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Southeast landslide may be one of North America's largest ever

The Mount La Perouse landslide in Southeast Alaska.
Drake Olson
The "crowning point" where the landslide originated came at about 9,186 feet up Mount La Perouse, with the avalanche toe at 3,477 feet, according to an American Geophysical Union landslide analysis.
Drake Olson

A massive landslide - so large that seismic networks recording earthquake activity detected its rumblings - has reshaped the contours of a mountain in Southeast Alaska.

Haines flightseeing pilot Drake Olson investigated the landslide, which he discovered about 62 nautical miles southwest of Haines on Mount La Perouse near the massive Brady Glacier in the Alaskan Panhandle.

It may be the largest natural landslide since the 2010 Bingham Canyon mine event, which was the largest North American landslide since humans have roamed the planet.

Durham University scientist David Petley reports on the La Perouse landslide and other significant slides around the earth for the American Geophysical Union's Landslide Blog.

Olson, who operates Fly Drake flightseeing and air service in Haines, flew over and took aerial images of the slide, which Petley estimates may have moved more than 20 million tons. Analyzing satellite imagery of the rock slide, Petley believes a vertical face of Mount La Perouse was sheered off, scattering mountainside and debris in an avalanche that extended nearly 5 miles.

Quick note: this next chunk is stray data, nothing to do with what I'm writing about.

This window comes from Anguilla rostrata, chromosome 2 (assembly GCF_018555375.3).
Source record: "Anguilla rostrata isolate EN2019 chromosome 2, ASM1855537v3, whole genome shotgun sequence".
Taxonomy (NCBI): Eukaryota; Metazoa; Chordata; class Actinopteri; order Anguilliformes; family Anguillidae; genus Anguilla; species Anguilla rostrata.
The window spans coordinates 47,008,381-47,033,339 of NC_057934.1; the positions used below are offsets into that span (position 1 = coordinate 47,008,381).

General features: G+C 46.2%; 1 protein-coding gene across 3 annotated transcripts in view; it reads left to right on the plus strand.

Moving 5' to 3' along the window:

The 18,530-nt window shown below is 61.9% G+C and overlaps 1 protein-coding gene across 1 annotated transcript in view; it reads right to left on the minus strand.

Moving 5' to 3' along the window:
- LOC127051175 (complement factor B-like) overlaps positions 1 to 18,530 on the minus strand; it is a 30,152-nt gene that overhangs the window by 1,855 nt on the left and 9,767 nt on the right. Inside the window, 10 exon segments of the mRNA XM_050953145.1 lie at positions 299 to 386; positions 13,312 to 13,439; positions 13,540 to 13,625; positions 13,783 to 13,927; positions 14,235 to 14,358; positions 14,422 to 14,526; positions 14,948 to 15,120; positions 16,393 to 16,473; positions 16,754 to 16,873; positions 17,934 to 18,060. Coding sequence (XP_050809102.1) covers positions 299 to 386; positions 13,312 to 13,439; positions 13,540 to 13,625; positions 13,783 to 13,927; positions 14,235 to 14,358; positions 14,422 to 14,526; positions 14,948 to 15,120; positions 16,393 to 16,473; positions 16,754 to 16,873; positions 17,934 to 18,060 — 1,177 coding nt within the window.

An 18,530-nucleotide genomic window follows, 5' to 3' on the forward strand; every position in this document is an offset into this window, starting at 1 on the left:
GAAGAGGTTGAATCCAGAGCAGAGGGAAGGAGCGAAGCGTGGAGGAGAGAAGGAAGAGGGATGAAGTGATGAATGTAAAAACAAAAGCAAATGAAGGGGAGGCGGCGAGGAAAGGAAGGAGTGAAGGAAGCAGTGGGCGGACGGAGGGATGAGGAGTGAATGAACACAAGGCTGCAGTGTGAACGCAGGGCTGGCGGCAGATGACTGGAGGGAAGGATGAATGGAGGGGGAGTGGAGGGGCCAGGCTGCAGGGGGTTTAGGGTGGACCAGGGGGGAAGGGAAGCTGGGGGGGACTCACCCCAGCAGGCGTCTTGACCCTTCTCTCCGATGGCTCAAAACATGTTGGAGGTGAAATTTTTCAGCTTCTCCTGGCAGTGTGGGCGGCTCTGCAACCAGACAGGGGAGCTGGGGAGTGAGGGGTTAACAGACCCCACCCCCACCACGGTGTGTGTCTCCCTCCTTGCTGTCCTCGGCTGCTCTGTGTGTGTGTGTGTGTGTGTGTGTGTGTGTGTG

The "crowning point" where the landslide originated came at about 9,186 feet up Mount La Perouse, with the avalanche toe at 3,477 feet, according to Petley's analysis.

Read more about the science behind seismologic analysis of landlslides around the world at the American Geophysical Union's Landslide Blog, where Petley and others offer several satellite and photographic images of the La Perouse slide.

EDITOR'S NOTE: This story originally, incorrectly identified Mount La Perouse as southeast of Haines. Mount La Perouse is southwest of Haines.


Anchorage Daily News / ADN.com
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